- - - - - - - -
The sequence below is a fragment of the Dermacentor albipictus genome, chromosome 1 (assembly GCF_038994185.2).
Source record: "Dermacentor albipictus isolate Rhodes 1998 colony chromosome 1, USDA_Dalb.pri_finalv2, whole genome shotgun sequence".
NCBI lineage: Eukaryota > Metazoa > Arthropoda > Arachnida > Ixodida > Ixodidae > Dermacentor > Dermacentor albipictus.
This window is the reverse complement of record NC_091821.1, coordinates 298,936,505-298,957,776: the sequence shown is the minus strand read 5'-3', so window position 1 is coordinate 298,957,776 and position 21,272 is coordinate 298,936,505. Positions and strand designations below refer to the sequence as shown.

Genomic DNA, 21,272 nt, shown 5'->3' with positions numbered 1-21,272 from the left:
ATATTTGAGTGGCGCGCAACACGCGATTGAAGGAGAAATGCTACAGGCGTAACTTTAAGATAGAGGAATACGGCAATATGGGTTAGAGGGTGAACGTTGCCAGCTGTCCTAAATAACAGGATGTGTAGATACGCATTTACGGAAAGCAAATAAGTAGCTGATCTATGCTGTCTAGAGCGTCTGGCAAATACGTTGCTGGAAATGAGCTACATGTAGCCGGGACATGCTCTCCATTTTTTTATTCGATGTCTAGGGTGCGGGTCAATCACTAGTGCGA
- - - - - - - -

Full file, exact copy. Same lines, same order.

The sequence below is a fragment of the Dermacentor albipictus genome, chromosome 1 (assembly GCF_038994185.2).
Source record: "Dermacentor albipictus isolate Rhodes 1998 colony chromosome 1, USDA_Dalb.pri_finalv2, whole genome shotgun sequence".
NCBI lineage: Eukaryota > Metazoa > Arthropoda > Arachnida > Ixodida > Ixodidae > Dermacentor > Dermacentor albipictus.
This window is the reverse complement of record NC_091821.1, coordinates 298,936,505-298,957,776: the sequence shown is the minus strand read 5'-3', so window position 1 is coordinate 298,957,776 and position 21,272 is coordinate 298,936,505. Positions and strand designations below refer to the sequence as shown.

Genomic DNA, 21,272 nt, shown 5'->3' with positions numbered 1-21,272 from the left:
ATATTTGAGTGGCGCGCAACACGCGATTGAAGGAGAAATGCTACAGGCGTAACTTTAAGATAGAGGAATACGGCAATATGGGTTAGAGGGTGAACGTTGCCAGCTGTCCTAAATAACAGGATGTGTAGATACGCATTTACGGAAAGCAAATAAGTAGCTGATCTATGCTGTCTAGAGCGTCTGGCAAATACGTTGCTGGAAATGAGCTACATGTAGCCGGGACATGCTCTCCATTTTTTTATTCGATGTCTAGGGTGCGGGTCAATCACTAGTGCGA